This review analyses the available data on the deaths from COVID-19 of people identified as having learning disabilities. The review looked at: deaths from COVID-19 of people with learning disabilities; factors impacting the risk of death from COVID-19 of people with learning disabilities; deaths in care settings of people with learning disabilities. The key finding of this study was that people with learning disabilities had significantly and substantially higher death rates in the first wave of COVID19 in England than the general population. Making no allowance for the younger age and different sex ratio of people with learning disabilities, the rate of deaths notified to LeDeR in this group was 2.3 times the death rate in the general population. If this figure is adjusted to allow for the likely level of under-notification to LeDeR it was 3.5 times the general population rate. After standardisation for age and sex the rate calculated just from notifications to LeDeR was 4.1 times the general population rate. Adjusting for the likely level of under-notification it was 6.3 times the general population rate. The total number of deaths in adults with learning disabilities for the 11 weeks from 21 March to 5 June was 2.2 times the average number for the corresponding period in the 2 previous years. By contrast, the number of deaths in the general population was 1.5 times the average for the 2 previous years. Deaths with COVID-19 in adults with learning disabilities were spread more widely across the age groups than those in the general population. As in the general population, the COVID-19 death rate in people with learning disabilities was higher for men than for women. The overall increase in deaths was also greater in Asian or Asian-British, and Black or Black-British people. Residential care homes providing care for people with learning disabilities do not appear to have had the very high rates of outbreaks of COVID-19 seen in homes providing care for other groups, mainly older people. This appears to be related to their smaller number of beds.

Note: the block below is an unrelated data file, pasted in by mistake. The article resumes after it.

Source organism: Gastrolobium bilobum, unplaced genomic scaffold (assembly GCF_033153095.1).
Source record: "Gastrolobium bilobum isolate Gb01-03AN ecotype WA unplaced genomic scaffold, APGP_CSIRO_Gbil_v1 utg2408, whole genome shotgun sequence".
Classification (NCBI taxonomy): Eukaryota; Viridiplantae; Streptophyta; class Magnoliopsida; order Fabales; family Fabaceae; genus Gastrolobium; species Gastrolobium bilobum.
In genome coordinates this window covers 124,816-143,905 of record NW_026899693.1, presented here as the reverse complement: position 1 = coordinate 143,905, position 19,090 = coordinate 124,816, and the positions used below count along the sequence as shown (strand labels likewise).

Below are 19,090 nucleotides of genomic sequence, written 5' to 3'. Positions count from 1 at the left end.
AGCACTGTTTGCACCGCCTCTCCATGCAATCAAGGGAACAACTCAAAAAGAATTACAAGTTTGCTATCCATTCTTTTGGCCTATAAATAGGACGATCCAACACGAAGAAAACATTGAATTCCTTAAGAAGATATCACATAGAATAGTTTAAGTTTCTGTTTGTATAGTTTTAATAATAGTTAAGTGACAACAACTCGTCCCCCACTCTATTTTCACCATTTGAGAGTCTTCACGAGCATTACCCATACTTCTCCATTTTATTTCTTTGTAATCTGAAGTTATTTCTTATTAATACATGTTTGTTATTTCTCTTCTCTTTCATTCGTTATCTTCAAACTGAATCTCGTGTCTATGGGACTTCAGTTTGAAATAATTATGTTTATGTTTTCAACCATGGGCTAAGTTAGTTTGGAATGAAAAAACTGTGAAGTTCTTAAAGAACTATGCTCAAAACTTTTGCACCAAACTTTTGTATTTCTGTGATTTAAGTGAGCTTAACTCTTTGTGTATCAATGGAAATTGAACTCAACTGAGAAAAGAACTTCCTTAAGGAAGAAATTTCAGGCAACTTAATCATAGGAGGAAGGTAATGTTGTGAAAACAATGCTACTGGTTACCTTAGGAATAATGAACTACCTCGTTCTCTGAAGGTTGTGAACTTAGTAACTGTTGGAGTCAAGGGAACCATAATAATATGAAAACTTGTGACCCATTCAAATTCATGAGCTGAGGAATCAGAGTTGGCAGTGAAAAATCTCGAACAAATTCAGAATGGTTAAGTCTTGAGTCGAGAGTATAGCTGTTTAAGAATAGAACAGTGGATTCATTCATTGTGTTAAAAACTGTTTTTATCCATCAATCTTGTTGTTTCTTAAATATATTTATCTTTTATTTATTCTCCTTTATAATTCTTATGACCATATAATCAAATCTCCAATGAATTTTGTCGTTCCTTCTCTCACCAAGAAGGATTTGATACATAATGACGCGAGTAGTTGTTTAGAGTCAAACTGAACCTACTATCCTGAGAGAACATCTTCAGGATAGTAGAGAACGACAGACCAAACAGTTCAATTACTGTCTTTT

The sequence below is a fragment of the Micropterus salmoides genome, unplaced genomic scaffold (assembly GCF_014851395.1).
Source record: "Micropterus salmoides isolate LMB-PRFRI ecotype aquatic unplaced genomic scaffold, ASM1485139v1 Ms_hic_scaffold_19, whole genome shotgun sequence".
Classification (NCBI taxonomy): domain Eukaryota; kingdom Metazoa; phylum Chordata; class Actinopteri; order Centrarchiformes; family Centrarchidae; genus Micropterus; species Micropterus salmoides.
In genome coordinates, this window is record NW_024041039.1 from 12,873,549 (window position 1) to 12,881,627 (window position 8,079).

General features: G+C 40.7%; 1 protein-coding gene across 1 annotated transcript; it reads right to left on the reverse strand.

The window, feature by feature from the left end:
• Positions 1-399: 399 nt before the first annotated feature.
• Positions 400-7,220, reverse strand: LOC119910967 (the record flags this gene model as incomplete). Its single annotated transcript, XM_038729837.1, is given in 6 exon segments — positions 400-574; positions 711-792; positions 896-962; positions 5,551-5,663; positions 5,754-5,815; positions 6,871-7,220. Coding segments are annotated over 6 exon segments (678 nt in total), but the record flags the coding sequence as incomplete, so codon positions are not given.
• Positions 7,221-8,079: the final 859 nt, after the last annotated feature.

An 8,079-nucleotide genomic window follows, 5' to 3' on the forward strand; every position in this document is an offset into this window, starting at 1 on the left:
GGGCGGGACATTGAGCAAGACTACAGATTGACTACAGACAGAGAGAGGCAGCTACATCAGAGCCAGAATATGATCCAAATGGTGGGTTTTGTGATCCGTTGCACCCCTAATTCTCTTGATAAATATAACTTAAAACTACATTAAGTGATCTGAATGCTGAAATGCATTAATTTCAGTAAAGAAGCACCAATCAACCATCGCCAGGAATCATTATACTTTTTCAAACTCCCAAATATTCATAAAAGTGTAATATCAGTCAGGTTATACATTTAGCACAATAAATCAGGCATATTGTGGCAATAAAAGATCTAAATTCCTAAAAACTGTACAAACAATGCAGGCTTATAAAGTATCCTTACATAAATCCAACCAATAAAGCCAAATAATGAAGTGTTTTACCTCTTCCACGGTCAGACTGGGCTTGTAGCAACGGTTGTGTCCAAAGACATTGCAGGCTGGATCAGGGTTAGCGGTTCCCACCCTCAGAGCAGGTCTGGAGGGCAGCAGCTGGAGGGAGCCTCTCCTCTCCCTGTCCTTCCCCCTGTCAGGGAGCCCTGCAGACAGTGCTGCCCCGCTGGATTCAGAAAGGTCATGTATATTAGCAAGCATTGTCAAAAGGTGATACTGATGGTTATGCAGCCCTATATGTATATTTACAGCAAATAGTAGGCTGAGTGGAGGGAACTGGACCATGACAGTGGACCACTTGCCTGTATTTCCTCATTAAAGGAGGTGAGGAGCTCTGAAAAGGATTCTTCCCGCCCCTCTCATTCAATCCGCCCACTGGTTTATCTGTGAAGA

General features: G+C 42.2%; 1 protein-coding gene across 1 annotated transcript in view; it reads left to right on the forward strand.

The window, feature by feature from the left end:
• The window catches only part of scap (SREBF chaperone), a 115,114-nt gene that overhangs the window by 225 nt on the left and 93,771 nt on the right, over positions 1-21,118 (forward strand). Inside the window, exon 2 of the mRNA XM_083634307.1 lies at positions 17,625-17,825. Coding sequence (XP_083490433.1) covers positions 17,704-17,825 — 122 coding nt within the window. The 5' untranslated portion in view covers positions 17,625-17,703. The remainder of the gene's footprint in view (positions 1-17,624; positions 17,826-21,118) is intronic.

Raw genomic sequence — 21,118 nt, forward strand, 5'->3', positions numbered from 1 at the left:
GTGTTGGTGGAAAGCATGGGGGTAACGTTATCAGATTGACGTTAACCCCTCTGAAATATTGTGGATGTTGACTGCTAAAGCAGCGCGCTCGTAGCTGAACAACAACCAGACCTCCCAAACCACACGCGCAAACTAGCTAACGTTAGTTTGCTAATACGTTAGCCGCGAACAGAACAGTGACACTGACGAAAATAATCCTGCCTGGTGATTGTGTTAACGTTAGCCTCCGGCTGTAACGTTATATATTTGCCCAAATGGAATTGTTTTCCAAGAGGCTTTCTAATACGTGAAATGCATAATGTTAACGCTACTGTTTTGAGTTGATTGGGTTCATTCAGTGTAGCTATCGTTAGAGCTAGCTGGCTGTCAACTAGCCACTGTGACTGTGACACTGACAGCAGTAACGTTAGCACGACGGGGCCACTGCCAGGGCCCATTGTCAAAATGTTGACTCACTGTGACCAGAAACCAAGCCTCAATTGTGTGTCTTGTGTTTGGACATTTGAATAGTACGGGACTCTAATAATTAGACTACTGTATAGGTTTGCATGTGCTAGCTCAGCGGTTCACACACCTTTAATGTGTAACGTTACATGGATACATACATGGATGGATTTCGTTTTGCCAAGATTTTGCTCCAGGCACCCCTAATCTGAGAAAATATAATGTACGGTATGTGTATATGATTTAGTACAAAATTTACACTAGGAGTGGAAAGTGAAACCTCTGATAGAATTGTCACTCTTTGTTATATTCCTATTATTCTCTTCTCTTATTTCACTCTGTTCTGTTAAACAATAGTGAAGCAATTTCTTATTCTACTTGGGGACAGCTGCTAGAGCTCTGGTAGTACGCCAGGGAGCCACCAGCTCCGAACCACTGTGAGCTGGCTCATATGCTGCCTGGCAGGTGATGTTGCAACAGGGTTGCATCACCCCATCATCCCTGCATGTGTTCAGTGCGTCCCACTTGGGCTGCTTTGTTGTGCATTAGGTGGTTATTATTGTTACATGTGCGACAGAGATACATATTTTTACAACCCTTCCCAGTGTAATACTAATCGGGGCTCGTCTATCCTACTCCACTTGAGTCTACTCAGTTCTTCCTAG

Last updated on hub: 16 November 2020

Deaths of people with learning disabilities from COVID-19

University of Bristol